Authored by Meir Elran, the report said Israel has improved civil
defense since the Hizbullah war in 2006, in which 4,500 rockets and missiles
fell on the Jewish state. But Elran warned that Israel remained unprepared
for a major multi-front missile attack.
"There is a natural tendency to paint rosy pictures, and indeed there
have been important improvements, particularly if 2006 is the basis for
comparison," the report said. "However, it is doubtful whether these
improvements adequately match the developing security threat. Only a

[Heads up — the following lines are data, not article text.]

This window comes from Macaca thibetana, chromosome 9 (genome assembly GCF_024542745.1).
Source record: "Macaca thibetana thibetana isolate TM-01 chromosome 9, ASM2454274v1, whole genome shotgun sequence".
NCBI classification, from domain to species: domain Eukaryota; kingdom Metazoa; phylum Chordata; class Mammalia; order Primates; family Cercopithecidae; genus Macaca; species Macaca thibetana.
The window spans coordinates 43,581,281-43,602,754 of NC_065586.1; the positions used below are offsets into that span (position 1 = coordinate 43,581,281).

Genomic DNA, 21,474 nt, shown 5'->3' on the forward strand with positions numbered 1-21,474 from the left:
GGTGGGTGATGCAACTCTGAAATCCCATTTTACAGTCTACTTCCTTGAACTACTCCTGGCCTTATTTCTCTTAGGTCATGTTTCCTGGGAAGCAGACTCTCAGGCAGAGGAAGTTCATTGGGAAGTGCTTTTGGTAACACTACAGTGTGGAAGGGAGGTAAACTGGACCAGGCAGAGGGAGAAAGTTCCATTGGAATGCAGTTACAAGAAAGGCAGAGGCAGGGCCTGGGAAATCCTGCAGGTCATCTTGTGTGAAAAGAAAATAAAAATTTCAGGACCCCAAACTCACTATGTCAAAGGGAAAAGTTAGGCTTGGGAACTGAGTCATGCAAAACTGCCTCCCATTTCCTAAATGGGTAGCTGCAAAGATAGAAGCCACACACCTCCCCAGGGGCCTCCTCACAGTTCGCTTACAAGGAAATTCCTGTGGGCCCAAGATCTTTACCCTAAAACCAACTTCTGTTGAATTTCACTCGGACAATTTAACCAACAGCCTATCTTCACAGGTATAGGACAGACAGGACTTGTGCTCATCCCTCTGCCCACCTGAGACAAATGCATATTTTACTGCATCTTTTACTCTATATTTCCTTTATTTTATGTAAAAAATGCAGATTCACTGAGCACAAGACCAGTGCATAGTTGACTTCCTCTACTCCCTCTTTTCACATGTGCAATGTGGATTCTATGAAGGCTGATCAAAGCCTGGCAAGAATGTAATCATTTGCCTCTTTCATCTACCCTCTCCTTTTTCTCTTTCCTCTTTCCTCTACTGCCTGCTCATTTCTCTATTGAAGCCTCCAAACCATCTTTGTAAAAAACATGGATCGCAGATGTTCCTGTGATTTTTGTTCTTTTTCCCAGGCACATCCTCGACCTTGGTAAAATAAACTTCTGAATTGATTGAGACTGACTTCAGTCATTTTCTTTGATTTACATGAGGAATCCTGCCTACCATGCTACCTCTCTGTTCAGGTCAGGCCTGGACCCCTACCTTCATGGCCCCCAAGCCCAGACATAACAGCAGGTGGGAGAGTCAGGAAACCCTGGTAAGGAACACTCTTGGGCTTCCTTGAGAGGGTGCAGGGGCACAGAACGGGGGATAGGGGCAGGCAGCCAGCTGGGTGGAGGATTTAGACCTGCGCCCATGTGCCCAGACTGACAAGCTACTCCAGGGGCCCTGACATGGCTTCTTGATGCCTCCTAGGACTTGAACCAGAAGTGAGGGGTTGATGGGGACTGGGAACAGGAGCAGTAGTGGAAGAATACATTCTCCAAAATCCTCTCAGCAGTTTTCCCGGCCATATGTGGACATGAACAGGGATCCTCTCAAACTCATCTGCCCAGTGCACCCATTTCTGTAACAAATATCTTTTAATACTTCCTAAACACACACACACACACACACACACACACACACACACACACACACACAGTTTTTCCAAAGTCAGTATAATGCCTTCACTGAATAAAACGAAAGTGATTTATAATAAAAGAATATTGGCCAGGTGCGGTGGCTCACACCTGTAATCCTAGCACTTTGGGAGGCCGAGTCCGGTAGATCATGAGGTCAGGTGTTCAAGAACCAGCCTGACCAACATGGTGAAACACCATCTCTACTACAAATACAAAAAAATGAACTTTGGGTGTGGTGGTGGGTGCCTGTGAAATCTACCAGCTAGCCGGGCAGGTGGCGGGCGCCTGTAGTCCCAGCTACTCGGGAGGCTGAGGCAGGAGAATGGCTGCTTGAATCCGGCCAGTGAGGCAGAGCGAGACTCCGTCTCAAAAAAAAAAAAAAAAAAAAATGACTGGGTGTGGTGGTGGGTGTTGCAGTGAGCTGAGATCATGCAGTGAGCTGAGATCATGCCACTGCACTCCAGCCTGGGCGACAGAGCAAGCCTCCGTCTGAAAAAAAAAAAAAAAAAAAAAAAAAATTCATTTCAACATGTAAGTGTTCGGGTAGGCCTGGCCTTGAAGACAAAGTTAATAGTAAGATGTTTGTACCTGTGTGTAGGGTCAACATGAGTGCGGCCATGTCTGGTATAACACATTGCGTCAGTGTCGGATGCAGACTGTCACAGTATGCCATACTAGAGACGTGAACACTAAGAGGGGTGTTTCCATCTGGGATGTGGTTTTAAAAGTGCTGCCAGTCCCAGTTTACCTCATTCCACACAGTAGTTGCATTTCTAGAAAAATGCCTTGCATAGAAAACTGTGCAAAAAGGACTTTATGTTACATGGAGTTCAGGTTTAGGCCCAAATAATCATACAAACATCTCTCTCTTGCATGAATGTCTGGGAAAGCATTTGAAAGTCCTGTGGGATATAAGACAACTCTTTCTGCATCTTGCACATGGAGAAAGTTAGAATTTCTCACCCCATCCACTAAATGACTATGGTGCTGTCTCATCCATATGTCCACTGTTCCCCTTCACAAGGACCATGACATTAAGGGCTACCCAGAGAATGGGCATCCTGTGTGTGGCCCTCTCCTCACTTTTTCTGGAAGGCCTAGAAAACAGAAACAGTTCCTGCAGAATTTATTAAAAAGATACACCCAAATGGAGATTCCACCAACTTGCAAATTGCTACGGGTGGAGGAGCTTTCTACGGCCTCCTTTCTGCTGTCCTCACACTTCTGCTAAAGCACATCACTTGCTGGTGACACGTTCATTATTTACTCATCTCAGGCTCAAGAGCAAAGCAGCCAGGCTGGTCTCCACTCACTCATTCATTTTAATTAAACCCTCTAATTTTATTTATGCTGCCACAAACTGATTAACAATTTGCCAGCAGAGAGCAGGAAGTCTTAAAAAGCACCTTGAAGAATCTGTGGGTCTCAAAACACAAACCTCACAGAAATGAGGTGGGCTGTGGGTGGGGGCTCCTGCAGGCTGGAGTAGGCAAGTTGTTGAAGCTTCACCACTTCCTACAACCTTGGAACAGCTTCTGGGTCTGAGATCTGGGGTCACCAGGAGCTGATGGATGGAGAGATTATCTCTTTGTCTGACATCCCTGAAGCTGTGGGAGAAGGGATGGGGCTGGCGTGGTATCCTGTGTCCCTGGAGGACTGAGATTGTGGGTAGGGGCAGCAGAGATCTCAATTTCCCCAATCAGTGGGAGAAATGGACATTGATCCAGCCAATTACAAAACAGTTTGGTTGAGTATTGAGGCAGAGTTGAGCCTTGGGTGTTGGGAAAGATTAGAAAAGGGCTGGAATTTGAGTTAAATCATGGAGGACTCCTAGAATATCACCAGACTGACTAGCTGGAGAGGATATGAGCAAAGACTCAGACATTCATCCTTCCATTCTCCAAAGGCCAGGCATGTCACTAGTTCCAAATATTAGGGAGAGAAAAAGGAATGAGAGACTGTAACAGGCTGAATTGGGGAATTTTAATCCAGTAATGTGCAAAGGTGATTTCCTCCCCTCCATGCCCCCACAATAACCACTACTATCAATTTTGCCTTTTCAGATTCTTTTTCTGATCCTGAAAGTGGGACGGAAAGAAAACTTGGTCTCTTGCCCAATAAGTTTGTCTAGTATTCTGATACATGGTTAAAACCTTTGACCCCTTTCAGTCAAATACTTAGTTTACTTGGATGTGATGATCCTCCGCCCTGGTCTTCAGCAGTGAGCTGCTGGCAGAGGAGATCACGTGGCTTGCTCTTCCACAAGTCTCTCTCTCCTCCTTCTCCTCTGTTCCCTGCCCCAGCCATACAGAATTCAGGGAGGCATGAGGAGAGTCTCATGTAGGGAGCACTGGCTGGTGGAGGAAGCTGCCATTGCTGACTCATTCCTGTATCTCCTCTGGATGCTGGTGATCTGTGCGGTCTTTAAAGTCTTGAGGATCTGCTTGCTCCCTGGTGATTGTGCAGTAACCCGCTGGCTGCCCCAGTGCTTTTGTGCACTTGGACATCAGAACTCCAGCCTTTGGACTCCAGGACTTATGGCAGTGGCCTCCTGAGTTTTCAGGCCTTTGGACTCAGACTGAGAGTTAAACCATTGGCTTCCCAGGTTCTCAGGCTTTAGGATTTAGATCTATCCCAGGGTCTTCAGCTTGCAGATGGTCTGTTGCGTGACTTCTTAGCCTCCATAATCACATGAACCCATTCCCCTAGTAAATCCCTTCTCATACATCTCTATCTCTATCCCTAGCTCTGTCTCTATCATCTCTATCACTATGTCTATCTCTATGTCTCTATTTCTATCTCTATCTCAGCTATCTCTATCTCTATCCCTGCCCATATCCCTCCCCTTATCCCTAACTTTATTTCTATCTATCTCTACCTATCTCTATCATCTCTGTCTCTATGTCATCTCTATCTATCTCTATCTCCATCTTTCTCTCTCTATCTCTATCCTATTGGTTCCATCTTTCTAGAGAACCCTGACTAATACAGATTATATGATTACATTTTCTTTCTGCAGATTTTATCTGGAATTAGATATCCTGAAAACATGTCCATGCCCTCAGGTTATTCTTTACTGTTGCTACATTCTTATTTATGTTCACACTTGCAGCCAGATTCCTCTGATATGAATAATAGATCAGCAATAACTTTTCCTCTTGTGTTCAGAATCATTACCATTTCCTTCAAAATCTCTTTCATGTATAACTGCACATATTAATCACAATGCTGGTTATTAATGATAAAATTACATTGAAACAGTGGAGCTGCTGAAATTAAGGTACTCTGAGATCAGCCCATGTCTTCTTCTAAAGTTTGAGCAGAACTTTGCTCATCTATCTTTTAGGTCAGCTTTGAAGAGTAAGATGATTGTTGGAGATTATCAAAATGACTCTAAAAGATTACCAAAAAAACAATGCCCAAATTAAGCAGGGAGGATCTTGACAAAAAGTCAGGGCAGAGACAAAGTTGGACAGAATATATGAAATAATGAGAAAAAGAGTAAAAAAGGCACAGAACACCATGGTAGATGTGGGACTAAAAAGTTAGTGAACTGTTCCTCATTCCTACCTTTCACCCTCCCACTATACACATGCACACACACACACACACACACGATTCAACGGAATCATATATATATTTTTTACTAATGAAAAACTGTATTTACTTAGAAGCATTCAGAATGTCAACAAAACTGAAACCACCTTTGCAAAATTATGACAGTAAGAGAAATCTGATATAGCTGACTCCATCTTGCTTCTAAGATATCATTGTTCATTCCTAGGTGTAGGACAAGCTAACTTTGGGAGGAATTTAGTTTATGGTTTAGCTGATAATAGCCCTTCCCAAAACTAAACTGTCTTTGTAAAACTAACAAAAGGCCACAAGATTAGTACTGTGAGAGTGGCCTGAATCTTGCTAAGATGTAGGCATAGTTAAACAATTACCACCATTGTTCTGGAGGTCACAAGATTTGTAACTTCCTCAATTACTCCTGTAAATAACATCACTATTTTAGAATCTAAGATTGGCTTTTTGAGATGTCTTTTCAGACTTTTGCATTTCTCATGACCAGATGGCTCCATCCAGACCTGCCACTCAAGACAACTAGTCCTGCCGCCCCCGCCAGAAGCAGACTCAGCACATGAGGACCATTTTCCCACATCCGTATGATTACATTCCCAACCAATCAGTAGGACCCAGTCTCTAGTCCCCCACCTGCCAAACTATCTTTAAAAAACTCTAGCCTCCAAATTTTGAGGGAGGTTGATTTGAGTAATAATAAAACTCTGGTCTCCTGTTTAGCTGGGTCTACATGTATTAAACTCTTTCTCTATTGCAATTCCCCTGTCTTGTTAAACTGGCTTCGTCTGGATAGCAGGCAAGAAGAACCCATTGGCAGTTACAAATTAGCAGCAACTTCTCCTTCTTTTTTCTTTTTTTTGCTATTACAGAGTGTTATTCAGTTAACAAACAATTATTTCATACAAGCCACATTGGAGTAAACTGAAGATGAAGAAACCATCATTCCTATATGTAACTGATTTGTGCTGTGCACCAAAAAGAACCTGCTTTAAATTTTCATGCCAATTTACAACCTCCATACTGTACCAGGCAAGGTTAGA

regulated process of measuring preparedness will give realistic answers to
this critical question."
In June, Israel held its annual civil defense exercise, the fifth
since 2007. The exercise contained numerous and updated threat scenarios
included sustained missile and rocket strikes on cities.
"Problems of coordination exist not just between government ministries
but also between the governmental headquarters on the one hand and their
regional extensions and agencies on the other, as well as among the various
first responders and their interaction with the local government," the
The report said civilian authorities were unable to form a civil defense
infrastructure that could even approach the efficiency of the military.
Elran said this failure was demonstrated in the latest exercise.
"This severe deficiency must be systemically addressed, from the bottom
up," the report said.